For some reason I decided to watch the TV Movie - mainly as I reckon I'd not seen it this century. Like all ming-mongs do, I decided to go back and watch it, well, because it's Doctor Who.
Obviously I didn't watch it without listlessly browsing the internet at the same time, so I live tweeted it. I got a bit of feedback form Hellyer, so there's the occasional bit of interplay.
However, it's mainly what I thought of it - what occurred to me at any given time during the 90-odd minutes of running time.
How does it hold up? Well, very very badly is the answer. Praise the Lord that there wasn't a resulting series, because if you've seen the calvacade of dross produced by various writers employed by Philip Segal it will have you running into the arms of Chris Chibnall.
Incidentally, Philip Segal's role is an interesting one to ponder at this time. Even though some of instincts were correct and others woefully off-kilter thanks to years - at a guess - of working on dross like SeaQuest DSV, it's fairly clear that he was pretty much the only one looking out for Doctor Who and believing in the series in those wilderness years. I'd buy him a beer.
What works? Well, McGann has some good moments, as does Eric Roberts. Geoffrey Sax has some deft touches too and Mathew Jacobs manages to salvage a few nice lines from the group-thunk nonsense that was left after the BBC, Amblin, Fox, Universal, ABC, NBC, WWE, WCW, NASA, BNFL, ITV and Gary Frigging Russell had their way with it.
Overall, however, I think Daphne Ashbrook does best in the TVM. No doubt Big Finish will be commissioning a 400-disc box set written, produced, scored, directed and staring Barnaby Edwards and Nick Briggs soon. And I might even listen to one or two.
Caves and Twins - the TVM
I'm watching the TV Movie. What can possibly go wrong? It's a request my brother should never have granted.
THAT MUSIC'S FUCKING AWFUL #TVM
Who sniffs a Jelly Baby before eating it? And with a cup of tea?
The bit where Sylv is frantically pushing TARDIS buttons console is so good it made up most of the TV trails for the TVM. And little else
Ah, a gun fight between San Francisco triads. If that doesn't scream 'Doctor Who' I don't know what does
Why - apart form idiotic exposition and 'injured' acting would the Doctor be saying 'timing malfunction to a hoodlum he's only just met?
That's a lovely introduction for Grace, though. Wonderful cleavage too.
'I need a beryllium atomic clock!' Uh-huh. I know this is inviting scoff, but Sylv is absolutely terrible in this. Is he even acting?
That scream is pretty amusing though. All Docs should do that just before they regenerate. #tvm
Surely Bruce the ambulance driver should have been called Seth Terma or something? #tvm
Will Sasso being a comedy fattie. Actually bits of this are OK. Oh, Frankenstein - is there a really subtle metaphor I've missed here? #tvm
Walking down the corridor humming Puccini is nice - and the mirrors in the old wing of the hospital. But Who Am Argh! is crap #tvm
Lee going through the Doc's belongings is nice. And someone is going to a fancy dress party as Tom Baker? #tvm
Great murder by The Master. They should have played is Dudley Simpson leitmotif though #tvm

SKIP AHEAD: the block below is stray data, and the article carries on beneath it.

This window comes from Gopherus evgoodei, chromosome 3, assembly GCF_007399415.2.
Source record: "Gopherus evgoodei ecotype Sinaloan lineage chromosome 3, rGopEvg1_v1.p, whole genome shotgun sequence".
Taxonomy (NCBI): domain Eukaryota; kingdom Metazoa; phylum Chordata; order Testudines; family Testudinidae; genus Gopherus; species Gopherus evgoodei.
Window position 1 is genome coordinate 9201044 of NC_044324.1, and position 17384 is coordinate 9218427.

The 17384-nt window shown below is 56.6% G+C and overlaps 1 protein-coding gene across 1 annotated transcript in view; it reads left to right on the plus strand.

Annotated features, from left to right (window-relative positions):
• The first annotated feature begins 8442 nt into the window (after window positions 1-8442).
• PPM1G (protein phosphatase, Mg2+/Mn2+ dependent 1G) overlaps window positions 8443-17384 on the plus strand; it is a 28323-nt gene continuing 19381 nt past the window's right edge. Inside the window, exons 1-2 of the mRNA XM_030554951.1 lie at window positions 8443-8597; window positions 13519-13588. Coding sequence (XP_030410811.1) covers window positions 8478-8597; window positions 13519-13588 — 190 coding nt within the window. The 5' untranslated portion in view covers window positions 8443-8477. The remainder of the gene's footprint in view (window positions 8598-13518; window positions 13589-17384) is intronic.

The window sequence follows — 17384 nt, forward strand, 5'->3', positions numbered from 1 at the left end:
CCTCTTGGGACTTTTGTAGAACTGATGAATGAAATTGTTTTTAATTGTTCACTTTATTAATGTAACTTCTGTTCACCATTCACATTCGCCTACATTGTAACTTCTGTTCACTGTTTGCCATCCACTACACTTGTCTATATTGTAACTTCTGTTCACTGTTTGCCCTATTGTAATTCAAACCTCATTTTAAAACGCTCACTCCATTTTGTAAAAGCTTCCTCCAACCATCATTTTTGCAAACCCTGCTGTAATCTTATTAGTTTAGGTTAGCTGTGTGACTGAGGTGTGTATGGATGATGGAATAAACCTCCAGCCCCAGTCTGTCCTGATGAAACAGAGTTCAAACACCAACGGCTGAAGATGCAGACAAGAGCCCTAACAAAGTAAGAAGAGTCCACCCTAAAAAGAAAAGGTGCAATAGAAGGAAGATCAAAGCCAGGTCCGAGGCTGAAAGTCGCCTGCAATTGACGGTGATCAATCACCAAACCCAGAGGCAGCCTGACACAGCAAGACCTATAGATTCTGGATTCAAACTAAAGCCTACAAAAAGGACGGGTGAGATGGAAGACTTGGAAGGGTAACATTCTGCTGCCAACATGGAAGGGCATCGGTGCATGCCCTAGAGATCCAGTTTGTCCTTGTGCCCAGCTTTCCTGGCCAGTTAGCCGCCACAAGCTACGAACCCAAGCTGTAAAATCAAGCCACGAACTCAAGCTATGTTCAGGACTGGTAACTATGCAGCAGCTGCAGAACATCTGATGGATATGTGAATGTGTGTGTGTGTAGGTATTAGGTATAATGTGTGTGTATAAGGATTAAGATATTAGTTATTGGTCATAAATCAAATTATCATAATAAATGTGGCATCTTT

Ah, the American health system. Evil through and through. This would never happen under Obamacare #tvm
@james_hellyer [Eric Roberts] gets it in the same way that Graham Crowden and Paul Darrow did
I really hate the thing about the Doctor knowing everyone's future and/or their deepest desires. He just comes across as a sex pest #tvm
And now it looks like he's trying to take his trousers off in the back of Grace's car #tvm
Grace Holloway drives a Range Rover. And Bruce owns a pair of aviators and a massive leather trench coat #tvm
The nurse doesn't see anything odd about Bruce peeling off his finger nail and flicking it onto her work? Ridiculous #tvm
I also hate it that the Doctor goes around moodying famous figures from history, like some desperate time-travelling starfucker #tvm
Murray Gold must have been taking notes when watching this. Bad 'magical' Hollywood-lite music #tvm
McGann's really short. #tvm
I really dislike that 'these shoes fit perfectly' stuff. It just comes across as try-hard kookiness. #tvm
Why would Lee be bothered about who Genghis Khan was? Or this weird backstory The Master concocts? Didn't he just threaten to kill him? #tvm
Well, at least the cloister room doesn't have a fucking pterodactyl or vortisaur in it #tvm
Oh dear, the plot's kicking in. Things are about to take a turn for the worst. #tvm
So, TARDISes are designed to open their power source when a human eye looks into a blinding beam of light hidden beneath a staff? #tvm
How long was the Doc kissing Grace for? Why did he remember who he was or know the Master's plans? ACK! The crippling exposition! #tvm
The Doctor drinks tea. BECAUSE HE"S BRITISH. #tvm
Midnight huh? Neat dramatic coincidence. 'By 4.37pm next Friday this planet will be pulled inside out' #tvm
'...always seeing patterns in things that aren't there'. The Eighth Doctor is obviously a climate-change denier with that comment #tvm
Eric Roberts is great in that bit I'll give him that. The transference line and 'I don't like it!' - Ainley would've done it better tho #tvm
All of the bike cop bit is quite well done by all concerned too. "He's British" explains everything. #tvm
I prefer the ambulance chase in Spearhead From Space. And the bit where the Doc is strapped to a table in Mark of the Rani #tvm
I finally meet the right guy and he's from another planet? Where on Earth did that come from? Apart from a different draft. #tvm
The constant supply of coincidences is surely a record - the clock; the guest list, the ambulance - even in Doctor Who #tvm
They tell cock jokes on Gallifrey? Quite a good line though. That professor dude looks like a paedophile #tvm
The Master has jizzed on those security guards? 'Liven things up' is another Doctorish thing though. #tvm
Phew. It's one of those 'slow release' fire hoses. Thanks God for that. #tvm
The universe hangs by such a delicate thread of coincidences. That's a stroke of fucking luck, eh Doc? #tvm
That's a really crapulous Scooby Doo bit of throwaway, desperate attempted humour. The pseudoscience bit quite good tho #thebikebit #tvm
'are you any good at setting alarm clocks?' Eh? Scary black-eyed Grace is good though. #tvm